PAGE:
“Jobseeker”: a more demeaning label is difficult to imagine. It recalls a childish game of hide and seek, and the unemployed are indeed often treated like errant children who need to be kept in line by playground supervisors who make sure they go back into class promptly when the bell rings. There is also the spiritual connotation of “seek and ye shall find”: if you do not find a job this is not a reflection of any real social situation, it is simply a failure of faith on your part; you just do not really believe.

Southwood goes on to show how this system acts to displace analysis of the extent to which an individual’s joblessness may result (at least in part) from factors outside their control:

The only labour now exchanged at the Jobcentre is the performative sort: empty gestures, feigned enthusiasm, containment of hostility, suppression of resentment. The “customer” and “advisor” are required between them to conjure an interaction which is entirely fake, a form of surface acting stretched over the underlying reality of compulsion and surveillance. Posters and leaflets in the Jobcentre depict smiling figures in work-like scenarios, proffering handshakes or clutching official-looking folders. The discourse of customer service adopted by the staff presents an illusion of empowerment, as if the claimant were choosing to buy a product, and deflects any real criticisms of the system onto pseudo-issues of standards or quality.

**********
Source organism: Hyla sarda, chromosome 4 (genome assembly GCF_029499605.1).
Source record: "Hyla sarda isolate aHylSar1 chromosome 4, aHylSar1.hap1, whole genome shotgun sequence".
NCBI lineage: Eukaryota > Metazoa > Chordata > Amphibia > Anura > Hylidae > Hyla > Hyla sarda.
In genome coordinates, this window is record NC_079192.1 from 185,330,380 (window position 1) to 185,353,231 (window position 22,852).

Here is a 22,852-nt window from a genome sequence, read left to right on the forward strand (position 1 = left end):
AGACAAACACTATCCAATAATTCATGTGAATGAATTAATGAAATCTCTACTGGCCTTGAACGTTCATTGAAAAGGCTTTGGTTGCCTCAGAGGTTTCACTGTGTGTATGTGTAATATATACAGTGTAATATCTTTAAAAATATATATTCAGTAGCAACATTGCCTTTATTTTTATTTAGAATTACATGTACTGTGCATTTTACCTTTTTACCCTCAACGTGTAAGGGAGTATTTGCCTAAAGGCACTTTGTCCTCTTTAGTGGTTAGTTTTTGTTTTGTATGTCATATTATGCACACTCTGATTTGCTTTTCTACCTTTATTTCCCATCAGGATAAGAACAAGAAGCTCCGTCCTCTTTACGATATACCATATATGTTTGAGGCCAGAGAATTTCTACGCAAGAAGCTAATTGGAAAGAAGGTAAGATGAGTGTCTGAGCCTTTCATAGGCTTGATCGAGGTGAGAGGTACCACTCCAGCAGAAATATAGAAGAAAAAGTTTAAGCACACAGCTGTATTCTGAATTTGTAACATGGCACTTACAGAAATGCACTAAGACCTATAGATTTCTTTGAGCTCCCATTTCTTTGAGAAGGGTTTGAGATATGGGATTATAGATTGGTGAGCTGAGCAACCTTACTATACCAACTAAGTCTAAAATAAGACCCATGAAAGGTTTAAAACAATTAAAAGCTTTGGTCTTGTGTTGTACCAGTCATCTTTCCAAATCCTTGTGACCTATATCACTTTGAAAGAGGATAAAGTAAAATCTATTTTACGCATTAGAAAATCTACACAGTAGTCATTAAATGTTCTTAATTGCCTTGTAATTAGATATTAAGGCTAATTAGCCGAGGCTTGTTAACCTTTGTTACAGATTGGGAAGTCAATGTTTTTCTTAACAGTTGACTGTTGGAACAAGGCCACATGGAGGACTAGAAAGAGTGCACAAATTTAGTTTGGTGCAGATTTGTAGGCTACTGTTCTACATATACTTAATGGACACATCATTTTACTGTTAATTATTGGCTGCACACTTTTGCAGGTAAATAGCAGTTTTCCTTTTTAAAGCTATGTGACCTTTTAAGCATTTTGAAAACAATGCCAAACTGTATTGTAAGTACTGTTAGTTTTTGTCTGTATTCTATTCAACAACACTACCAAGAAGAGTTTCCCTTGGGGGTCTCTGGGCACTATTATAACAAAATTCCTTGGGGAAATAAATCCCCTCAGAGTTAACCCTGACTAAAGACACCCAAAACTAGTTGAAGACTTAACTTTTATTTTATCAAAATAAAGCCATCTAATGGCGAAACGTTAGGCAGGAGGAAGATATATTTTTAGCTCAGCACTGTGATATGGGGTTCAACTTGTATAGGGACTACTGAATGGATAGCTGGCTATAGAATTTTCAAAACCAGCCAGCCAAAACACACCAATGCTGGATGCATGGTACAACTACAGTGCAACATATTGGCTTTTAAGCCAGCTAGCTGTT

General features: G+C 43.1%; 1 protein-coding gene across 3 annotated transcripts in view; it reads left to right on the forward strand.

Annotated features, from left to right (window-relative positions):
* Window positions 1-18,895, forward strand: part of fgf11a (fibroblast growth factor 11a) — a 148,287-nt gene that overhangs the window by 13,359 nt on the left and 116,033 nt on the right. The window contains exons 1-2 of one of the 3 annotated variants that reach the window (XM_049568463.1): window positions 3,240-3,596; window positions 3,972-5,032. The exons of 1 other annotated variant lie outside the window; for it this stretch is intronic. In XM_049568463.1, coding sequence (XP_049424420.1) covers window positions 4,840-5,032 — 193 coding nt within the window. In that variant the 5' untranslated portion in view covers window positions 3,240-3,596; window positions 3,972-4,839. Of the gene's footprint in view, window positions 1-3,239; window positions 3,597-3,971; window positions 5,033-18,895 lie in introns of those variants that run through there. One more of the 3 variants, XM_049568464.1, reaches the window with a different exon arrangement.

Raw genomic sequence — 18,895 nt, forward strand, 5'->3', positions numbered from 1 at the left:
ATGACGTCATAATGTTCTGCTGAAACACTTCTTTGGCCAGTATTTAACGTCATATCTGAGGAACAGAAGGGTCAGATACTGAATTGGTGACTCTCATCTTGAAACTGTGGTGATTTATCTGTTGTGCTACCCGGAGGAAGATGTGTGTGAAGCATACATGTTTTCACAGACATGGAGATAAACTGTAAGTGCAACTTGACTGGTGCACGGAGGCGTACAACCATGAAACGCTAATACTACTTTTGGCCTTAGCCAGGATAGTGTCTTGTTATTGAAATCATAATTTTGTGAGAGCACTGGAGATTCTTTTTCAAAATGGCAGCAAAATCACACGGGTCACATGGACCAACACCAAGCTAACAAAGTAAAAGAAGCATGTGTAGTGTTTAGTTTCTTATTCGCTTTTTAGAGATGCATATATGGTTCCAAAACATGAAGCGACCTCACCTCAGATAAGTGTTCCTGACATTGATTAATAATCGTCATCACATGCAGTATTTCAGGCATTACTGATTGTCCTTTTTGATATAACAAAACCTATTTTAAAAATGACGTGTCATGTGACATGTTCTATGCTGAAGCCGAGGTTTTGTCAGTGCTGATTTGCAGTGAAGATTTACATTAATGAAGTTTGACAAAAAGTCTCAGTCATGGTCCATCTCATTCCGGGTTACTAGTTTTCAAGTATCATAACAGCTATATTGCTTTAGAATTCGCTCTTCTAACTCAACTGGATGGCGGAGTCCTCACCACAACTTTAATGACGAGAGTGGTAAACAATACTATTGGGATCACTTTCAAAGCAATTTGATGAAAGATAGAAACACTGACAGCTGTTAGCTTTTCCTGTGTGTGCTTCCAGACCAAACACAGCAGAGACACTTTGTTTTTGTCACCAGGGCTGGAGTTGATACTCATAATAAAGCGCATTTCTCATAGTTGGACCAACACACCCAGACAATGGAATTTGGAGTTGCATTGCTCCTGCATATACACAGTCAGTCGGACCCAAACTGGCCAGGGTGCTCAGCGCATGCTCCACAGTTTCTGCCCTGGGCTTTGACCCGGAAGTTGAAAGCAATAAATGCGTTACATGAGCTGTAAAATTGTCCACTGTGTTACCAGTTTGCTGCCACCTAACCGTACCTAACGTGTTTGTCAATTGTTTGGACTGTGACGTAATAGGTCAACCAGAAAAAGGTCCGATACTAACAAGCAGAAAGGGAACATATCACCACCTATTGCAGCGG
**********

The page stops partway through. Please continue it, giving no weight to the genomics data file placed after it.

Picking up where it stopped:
The language of empowerment then is deeply political. If unemployment is treated as a personal issue, a question of commitment, skills and attitude, then that frames a debate in which the question of whether there are actually enough jobs to go round (and whether they pay enough to live on) isn’t asked. The focus moves from asking whether the economy is working, to asking why the individual isn’t.

This all makes the book sound rather a grim read, and it likely would be except that Southwood has a fairly lively sense of humour about it all. I loved asides such as this:

If the Jobcentre does indeed hail the benefit claimant as a customer, it is that type of shop where, having been monitored suspiciously by staff for signs of shoplifting, one feels obscurely intimidated and leaves the premises convinced that the theft alarm will go off, even if one’s pockets are empty.

Where Southwood explored his personal situation and used it to illustrate wider societal trends I thought the book worked well. Where he turned to the more academic side of his argument, however, I have to admit to flagging a little. Paragraphs such as: